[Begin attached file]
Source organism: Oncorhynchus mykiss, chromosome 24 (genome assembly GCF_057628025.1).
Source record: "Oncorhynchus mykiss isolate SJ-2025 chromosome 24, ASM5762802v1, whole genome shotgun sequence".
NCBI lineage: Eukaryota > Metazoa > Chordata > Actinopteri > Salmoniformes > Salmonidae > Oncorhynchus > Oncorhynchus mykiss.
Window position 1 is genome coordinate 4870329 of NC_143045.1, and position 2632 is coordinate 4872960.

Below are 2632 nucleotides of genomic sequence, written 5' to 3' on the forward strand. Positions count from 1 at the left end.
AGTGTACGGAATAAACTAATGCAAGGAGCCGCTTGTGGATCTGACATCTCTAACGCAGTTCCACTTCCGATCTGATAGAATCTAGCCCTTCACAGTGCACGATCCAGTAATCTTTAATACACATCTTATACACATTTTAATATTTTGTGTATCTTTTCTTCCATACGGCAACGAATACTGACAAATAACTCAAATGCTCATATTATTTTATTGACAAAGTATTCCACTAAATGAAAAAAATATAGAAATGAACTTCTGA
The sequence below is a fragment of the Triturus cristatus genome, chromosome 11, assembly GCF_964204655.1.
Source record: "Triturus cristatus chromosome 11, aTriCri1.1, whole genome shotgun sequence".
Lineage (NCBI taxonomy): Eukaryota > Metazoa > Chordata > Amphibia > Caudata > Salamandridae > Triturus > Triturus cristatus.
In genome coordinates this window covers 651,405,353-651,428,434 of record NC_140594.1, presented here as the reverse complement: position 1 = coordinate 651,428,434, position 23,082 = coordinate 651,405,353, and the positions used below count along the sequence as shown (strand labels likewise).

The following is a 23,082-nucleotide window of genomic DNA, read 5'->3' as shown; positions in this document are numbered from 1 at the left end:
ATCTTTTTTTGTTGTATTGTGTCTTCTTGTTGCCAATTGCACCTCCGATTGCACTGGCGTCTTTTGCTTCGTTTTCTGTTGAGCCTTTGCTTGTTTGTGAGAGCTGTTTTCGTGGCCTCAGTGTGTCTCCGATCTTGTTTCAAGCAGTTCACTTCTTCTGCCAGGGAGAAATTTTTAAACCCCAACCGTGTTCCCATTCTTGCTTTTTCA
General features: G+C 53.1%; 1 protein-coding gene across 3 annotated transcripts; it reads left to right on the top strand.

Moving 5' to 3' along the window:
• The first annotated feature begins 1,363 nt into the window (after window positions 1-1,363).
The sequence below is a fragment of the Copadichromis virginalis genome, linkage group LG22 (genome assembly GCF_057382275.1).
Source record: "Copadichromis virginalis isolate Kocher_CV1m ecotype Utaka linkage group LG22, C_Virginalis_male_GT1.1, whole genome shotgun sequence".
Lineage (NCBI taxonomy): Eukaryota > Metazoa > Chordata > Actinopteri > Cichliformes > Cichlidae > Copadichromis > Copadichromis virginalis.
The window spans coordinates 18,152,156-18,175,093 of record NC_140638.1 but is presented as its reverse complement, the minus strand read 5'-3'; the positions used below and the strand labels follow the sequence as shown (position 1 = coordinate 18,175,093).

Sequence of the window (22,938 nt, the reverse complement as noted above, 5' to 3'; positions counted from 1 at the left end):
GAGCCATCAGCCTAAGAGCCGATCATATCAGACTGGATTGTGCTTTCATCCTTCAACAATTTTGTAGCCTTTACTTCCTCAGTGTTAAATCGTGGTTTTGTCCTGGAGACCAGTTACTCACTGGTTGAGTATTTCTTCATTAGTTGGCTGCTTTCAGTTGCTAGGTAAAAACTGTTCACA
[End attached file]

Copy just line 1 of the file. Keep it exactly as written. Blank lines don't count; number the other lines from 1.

Source organism: Oncorhynchus mykiss, chromosome 24 (genome assembly GCF_057628025.1).